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Twenty Talks to Teachers by Thomas E. Sanders

Вы не поверите, но книга, главу из которой я предлагаю вашему вниманию, была написана более ста лет назад. Ничего не изменилось, о преимуществах и о недостатках нашей профессии говорится как будто сейчас. Почитайте, очень интересно.

Twenty Talks to Teachers is a book written for teachers, young and old, to help further the development of both teachers and students in the classroom.

Shall teaching be my life work? This question stares the sincere young teacher squarely in the face. He must answer it sooner or later. His answer means much to himself as well as to others. Wespeak of the profession of teaching, but in the truer sense we have none at present. Teaching may be "the noblest of professions and the sorriest of trades," but as long as our standards of entrance are so low and the number of exits so many, teaching cannot be in its strictest sense a profession. It is far behind medicine or law, and to a large number of persons it is only a trade or a temporary occupation.

There are professional teachers. There are persons who have spent time and money and mental energy studying the problems of the school and of education. There are persons who seek earnestly to formulate the truths and to reduce teaching to a science. Many of these truths are as clearly worked out, as reliable and as completely accepted as are many of the principles of law and medicine. The work is yet incomplete. Shall I make it a life work and give to it my life and the best that is in me ? This is the question.

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Интересно о Британии

Подборка коротких видео о Великобритании с субтитрами. Видео фрагменты отлично впишутся в уроки страноведческой направленности и не только. Несложный язык, приятное британское произношение.

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 Twisted English

by Jason Love, a famous American stand-up comedian

For most of us English is a sentence (buh dum bum). In school we learned the basics followed by their 6,534 exceptions. We discovered, for instance, that i goes before e except after c, then immediately took off to SCIENCE.

In sixth grade I entered the Wildwood Elementary Spelling Bee and in the final round misspelled lenient, which does not, for the record, end in -ant. I cried myself raw on the merry-go-round, shouting at the heavens: L-e-n-i-E-n-t, l-e-n-i-E-n-t. My shrink still enjoys the irony. In the wake of that sinister day, I pledged to memorize every word in the dictionary, beginning with the a’s. “Audacity, noun. Unreserved impudence.” Flip flip flip. “Impudent, adjective. Impertinent disrespect.” Flip flip flip flip. “Impertinence, noun…” Example: All people must have been laughing. In high school they make us diagram sentences that seem friendly enough but which are, beneath the surface, crawling with “prepositional phrases” and “subordinate clauses.”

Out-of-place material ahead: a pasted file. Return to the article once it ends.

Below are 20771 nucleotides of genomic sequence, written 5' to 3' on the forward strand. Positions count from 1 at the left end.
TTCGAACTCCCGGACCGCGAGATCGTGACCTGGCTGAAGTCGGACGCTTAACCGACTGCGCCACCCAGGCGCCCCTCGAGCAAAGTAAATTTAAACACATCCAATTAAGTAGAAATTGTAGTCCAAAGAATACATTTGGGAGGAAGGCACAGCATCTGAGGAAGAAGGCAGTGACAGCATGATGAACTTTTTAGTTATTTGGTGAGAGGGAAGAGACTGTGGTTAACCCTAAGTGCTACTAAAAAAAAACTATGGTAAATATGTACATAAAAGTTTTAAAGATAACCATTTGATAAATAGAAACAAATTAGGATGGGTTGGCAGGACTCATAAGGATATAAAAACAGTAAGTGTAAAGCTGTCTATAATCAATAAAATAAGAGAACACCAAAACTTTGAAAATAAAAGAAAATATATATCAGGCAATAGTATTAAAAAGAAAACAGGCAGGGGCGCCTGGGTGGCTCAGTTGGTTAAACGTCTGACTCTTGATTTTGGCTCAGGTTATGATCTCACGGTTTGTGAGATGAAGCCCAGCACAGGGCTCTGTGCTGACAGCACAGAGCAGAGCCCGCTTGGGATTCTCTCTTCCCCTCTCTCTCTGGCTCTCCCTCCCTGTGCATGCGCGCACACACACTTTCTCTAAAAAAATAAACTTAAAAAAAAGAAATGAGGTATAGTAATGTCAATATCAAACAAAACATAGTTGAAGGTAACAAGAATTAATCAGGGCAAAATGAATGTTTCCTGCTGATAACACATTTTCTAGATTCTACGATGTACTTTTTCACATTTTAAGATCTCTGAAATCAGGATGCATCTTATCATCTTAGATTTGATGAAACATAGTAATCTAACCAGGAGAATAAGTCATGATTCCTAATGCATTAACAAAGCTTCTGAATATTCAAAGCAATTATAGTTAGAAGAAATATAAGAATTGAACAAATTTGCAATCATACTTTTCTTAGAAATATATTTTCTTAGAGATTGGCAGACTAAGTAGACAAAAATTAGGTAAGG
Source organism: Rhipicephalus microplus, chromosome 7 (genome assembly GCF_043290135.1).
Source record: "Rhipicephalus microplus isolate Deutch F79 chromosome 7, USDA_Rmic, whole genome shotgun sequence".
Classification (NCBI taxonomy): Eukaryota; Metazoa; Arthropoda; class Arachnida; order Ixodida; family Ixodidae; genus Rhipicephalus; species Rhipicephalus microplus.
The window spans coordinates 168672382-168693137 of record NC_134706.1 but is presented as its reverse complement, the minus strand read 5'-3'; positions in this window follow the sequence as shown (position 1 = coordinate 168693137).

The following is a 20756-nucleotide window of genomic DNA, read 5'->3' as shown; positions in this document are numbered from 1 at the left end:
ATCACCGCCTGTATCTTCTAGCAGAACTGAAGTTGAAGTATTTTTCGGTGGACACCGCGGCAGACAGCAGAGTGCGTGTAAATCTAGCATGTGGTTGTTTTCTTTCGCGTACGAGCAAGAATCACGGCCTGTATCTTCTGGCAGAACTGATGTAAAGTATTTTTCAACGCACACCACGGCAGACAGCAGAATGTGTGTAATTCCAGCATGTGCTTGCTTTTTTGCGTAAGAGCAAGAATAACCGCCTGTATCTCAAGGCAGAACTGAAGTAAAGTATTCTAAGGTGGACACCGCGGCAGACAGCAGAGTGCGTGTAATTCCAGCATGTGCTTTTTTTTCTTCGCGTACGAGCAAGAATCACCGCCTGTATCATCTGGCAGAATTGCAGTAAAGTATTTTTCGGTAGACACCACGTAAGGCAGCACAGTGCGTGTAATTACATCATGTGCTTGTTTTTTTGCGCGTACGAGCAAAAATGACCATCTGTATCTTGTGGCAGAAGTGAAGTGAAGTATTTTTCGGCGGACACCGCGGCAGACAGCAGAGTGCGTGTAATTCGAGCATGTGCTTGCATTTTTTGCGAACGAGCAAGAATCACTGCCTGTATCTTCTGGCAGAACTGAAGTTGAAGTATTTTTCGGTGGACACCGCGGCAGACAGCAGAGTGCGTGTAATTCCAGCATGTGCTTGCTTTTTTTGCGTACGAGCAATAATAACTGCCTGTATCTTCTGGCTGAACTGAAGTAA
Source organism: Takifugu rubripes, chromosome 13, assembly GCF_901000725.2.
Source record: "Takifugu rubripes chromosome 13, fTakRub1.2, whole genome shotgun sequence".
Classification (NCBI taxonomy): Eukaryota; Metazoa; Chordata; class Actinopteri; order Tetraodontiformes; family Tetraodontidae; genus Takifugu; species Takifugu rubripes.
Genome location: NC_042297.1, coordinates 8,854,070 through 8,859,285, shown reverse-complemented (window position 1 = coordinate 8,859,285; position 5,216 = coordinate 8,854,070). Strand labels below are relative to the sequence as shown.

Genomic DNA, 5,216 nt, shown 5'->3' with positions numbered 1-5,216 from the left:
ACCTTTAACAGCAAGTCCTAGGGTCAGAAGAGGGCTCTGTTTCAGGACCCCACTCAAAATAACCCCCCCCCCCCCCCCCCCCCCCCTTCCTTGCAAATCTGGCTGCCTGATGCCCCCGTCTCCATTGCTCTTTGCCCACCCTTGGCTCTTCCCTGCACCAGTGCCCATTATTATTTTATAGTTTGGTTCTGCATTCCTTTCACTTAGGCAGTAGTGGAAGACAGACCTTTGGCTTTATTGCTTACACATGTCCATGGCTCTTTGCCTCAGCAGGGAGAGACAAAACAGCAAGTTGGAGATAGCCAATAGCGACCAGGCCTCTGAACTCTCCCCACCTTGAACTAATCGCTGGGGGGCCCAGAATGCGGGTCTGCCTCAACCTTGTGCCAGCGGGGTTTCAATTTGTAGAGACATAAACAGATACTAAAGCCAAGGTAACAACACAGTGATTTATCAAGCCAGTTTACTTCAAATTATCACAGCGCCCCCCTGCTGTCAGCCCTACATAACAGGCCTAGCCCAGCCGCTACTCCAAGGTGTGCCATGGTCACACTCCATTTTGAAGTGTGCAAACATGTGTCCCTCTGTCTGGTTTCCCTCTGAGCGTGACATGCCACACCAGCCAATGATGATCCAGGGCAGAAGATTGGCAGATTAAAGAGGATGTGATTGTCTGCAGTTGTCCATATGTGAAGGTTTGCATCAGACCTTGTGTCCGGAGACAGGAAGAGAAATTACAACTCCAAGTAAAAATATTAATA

In eighth grade, “all people” is the subject, and “must have been laughing” is the verb. By tenth grade, “all” is an adjectival modifier, “must” is a modal auxiliary verb, and “have been laughing” is a contusion of the lower occipital lobe. Wait, I’m back in s-c-i-e-n-c-e. The problem is that English has so many unnecessary, unneeded, needless words, and let me explicate why: Our founding grammarians had a sick sense of humor and are even now snickering in the distance. How else can you explain the pronunciation of colonel?

But they were the ones waving quills, dammit, and if a word is misspelled in the dictionary, how do you know? So they brainstormed new rules… “Let’s have ‘grammer’ end in -ar. That’ll really make 'em feel stupid.” When they finished with spellings, our twisted forebears gave each word numerous -- sometimes contradictory -- meanings.

Match, verb. 1. To fit together, be in harmony 2. To pit in opposition against. Then they moved on to pronunciation, which would depend, of course, on context (the part of the country you’re from). Example: Don’t project on my project unless you effect my affects, and by that I mean my personal belongings. And it’s just this sort of thing that makes people speak Spanish. To this day, I say “amen” both ways just to make sure the prayer counts. They, the grammar sickos, considered adding another s to “misspell” but were far too subtle-with-a-b. They enjoy it most when nobody knows the word arcane and phonetic begins with “ph.” Sound it out…

So what happens? Kids stop judging books by their covers and start judging them by the movies instead. At Christmas my nephew unwrapped Catcher in the Rye and asked, “Where do you plug it in?” So it goes. Other signs of language decay can be found in this perfectly acceptable use of text grammar: LOL BTW luv 2 chat but CUl8er :P

We’ll diagram tomorrow. Advertisers have their own rules, which include lots of verbing. “Staples is the best place to office.” “How to California in 30 Days.” Note that California is an intransitive verb, so you couldn’t say, “Go California yourself.” You could, however, engage in Californication according to noted grammarians, The Red Hot Chili Peppers. I personally feel that it’s immoral to put our children through English when grownups are running around using office as a verb. Think of all the time we slumped over those big blue English books of death. Those years could have been so much funner!

All I’m saying is that we could stand to be a little more l-e-n-i-A-n-t. AY-men and AH-men.

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